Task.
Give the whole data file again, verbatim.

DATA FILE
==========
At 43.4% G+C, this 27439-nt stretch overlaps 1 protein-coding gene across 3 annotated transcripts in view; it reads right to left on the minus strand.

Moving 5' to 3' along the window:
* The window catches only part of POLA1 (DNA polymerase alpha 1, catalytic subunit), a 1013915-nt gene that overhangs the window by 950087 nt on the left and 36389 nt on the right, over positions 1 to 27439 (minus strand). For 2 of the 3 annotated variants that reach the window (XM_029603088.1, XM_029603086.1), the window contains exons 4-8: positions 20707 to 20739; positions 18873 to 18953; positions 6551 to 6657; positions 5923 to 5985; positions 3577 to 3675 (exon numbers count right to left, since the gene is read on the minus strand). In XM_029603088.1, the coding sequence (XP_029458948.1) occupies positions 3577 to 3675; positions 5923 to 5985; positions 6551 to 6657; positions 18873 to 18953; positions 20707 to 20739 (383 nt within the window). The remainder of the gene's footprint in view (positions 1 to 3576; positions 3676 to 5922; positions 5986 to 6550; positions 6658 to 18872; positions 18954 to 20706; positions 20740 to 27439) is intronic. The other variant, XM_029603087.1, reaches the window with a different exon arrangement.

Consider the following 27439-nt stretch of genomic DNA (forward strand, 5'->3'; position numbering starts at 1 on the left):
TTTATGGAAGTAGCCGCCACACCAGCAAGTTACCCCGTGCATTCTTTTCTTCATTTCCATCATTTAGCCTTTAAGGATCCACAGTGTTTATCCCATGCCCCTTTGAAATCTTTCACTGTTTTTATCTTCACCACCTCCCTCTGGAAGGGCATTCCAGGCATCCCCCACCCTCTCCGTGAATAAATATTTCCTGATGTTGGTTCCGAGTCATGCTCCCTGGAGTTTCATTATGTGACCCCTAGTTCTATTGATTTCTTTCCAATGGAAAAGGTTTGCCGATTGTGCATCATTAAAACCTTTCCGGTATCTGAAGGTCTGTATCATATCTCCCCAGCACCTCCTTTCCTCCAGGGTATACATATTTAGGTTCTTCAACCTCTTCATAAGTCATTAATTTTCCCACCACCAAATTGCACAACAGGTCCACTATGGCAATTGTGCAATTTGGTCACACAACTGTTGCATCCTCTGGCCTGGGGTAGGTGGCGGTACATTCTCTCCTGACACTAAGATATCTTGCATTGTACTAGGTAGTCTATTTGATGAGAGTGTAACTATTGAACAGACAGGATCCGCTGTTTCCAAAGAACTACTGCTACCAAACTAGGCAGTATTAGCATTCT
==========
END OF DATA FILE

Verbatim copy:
At 43.4% G+C, this 27439-nt stretch overlaps 1 protein-coding gene across 3 annotated transcripts in view; it reads right to left on the minus strand.

Moving 5' to 3' along the window:
* The window catches only part of POLA1 (DNA polymerase alpha 1, catalytic subunit), a 1013915-nt gene that overhangs the window by 950087 nt on the left and 36389 nt on the right, over positions 1 to 27439 (minus strand). For 2 of the 3 annotated variants that reach the window (XM_029603088.1, XM_029603086.1), the window contains exons 4-8: positions 20707 to 20739; positions 18873 to 18953; positions 6551 to 6657; positions 5923 to 5985; positions 3577 to 3675 (exon numbers count right to left, since the gene is read on the minus strand). In XM_029603088.1, the coding sequence (XP_029458948.1) occupies positions 3577 to 3675; positions 5923 to 5985; positions 6551 to 6657; positions 18873 to 18953; positions 20707 to 20739 (383 nt within the window). The remainder of the gene's footprint in view (positions 1 to 3576; positions 3676 to 5922; positions 5986 to 6550; positions 6658 to 18872; positions 18954 to 20706; positions 20740 to 27439) is intronic. The other variant, XM_029603087.1, reaches the window with a different exon arrangement.

Consider the following 27439-nt stretch of genomic DNA (forward strand, 5'->3'; position numbering starts at 1 on the left):
TTTATGGAAGTAGCCGCCACACCAGCAAGTTACCCCGTGCATTCTTTTCTTCATTTCCATCATTTAGCCTTTAAGGATCCACAGTGTTTATCCCATGCCCCTTTGAAATCTTTCACTGTTTTTATCTTCACCACCTCCCTCTGGAAGGGCATTCCAGGCATCCCCCACCCTCTCCGTGAATAAATATTTCCTGATGTTGGTTCCGAGTCATGCTCCCTGGAGTTTCATTATGTGACCCCTAGTTCTATTGATTTCTTTCCAATGGAAAAGGTTTGCCGATTGTGCATCATTAAAACCTTTCCGGTATCTGAAGGTCTGTATCATATCTCCCCAGCACCTCCTTTCCTCCAGGGTATACATATTTAGGTTCTTCAACCTCTTCATAAGTCATTAATTTTCCCACCACCAAATTGCACAACAGGTCCACTATGGCAATTGTGCAATTTGGTCACACAACTGTTGCATCCTCTGGCCTGGGGTAGGTGGCGGTACATTCTCTCCTGACACTAAGATATCTTGCATTGTACTAGGTAGTCTATTTGATGAGAGTGTAACTATTGAACAGACAGGATCCGCTGTTTCCAAAGAACTACTGCTACCAAACTAGGCAGTATTAGCATTCT